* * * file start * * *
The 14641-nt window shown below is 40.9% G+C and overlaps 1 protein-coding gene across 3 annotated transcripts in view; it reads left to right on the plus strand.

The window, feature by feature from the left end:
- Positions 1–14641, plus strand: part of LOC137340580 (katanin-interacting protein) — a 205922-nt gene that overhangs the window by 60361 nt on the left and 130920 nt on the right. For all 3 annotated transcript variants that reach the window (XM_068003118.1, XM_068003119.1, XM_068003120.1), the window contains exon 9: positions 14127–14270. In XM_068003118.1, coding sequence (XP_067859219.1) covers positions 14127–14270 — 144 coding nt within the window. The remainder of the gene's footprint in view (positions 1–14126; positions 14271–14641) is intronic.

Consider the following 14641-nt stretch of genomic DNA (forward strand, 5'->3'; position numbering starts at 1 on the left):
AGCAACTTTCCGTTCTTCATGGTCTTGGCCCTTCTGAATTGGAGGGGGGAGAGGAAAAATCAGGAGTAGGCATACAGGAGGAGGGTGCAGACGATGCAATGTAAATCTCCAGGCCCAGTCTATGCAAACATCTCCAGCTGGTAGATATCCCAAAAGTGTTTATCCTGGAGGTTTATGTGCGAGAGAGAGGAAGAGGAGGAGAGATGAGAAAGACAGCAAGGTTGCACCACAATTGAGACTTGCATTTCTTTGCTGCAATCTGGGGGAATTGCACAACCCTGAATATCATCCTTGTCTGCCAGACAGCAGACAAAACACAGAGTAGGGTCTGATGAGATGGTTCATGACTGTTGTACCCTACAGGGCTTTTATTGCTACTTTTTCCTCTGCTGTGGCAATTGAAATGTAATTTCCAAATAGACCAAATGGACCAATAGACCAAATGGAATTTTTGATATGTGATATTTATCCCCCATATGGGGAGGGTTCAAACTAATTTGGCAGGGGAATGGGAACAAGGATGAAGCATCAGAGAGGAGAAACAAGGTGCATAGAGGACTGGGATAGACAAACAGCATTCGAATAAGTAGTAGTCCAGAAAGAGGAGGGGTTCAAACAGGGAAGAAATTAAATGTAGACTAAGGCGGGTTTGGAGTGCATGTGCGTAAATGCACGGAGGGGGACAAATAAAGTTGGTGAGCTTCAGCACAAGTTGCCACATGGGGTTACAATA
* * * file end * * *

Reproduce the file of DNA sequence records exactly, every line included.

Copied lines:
The 14641-nt window shown below is 40.9% G+C and overlaps 1 protein-coding gene across 3 annotated transcripts in view; it reads left to right on the plus strand.

The window, feature by feature from the left end:
- Positions 1–14641, plus strand: part of LOC137340580 (katanin-interacting protein) — a 205922-nt gene that overhangs the window by 60361 nt on the left and 130920 nt on the right. For all 3 annotated transcript variants that reach the window (XM_068003118.1, XM_068003119.1, XM_068003120.1), the window contains exon 9: positions 14127–14270. In XM_068003118.1, coding sequence (XP_067859219.1) covers positions 14127–14270 — 144 coding nt within the window. The remainder of the gene's footprint in view (positions 1–14126; positions 14271–14641) is intronic.

Consider the following 14641-nt stretch of genomic DNA (forward strand, 5'->3'; position numbering starts at 1 on the left):
AGCAACTTTCCGTTCTTCATGGTCTTGGCCCTTCTGAATTGGAGGGGGGAGAGGAAAAATCAGGAGTAGGCATACAGGAGGAGGGTGCAGACGATGCAATGTAAATCTCCAGGCCCAGTCTATGCAAACATCTCCAGCTGGTAGATATCCCAAAAGTGTTTATCCTGGAGGTTTATGTGCGAGAGAGAGGAAGAGGAGGAGAGATGAGAAAGACAGCAAGGTTGCACCACAATTGAGACTTGCATTTCTTTGCTGCAATCTGGGGGAATTGCACAACCCTGAATATCATCCTTGTCTGCCAGACAGCAGACAAAACACAGAGTAGGGTCTGATGAGATGGTTCATGACTGTTGTACCCTACAGGGCTTTTATTGCTACTTTTTCCTCTGCTGTGGCAATTGAAATGTAATTTCCAAATAGACCAAATGGACCAATAGACCAAATGGAATTTTTGATATGTGATATTTATCCCCCATATGGGGAGGGTTCAAACTAATTTGGCAGGGGAATGGGAACAAGGATGAAGCATCAGAGAGGAGAAACAAGGTGCATAGAGGACTGGGATAGACAAACAGCATTCGAATAAGTAGTAGTCCAGAAAGAGGAGGGGTTCAAACAGGGAAGAAATTAAATGTAGACTAAGGCGGGTTTGGAGTGCATGTGCGTAAATGCACGGAGGGGGACAAATAAAGTTGGTGAGCTTCAGCACAAGTTGCCACATGGGGTTACAATA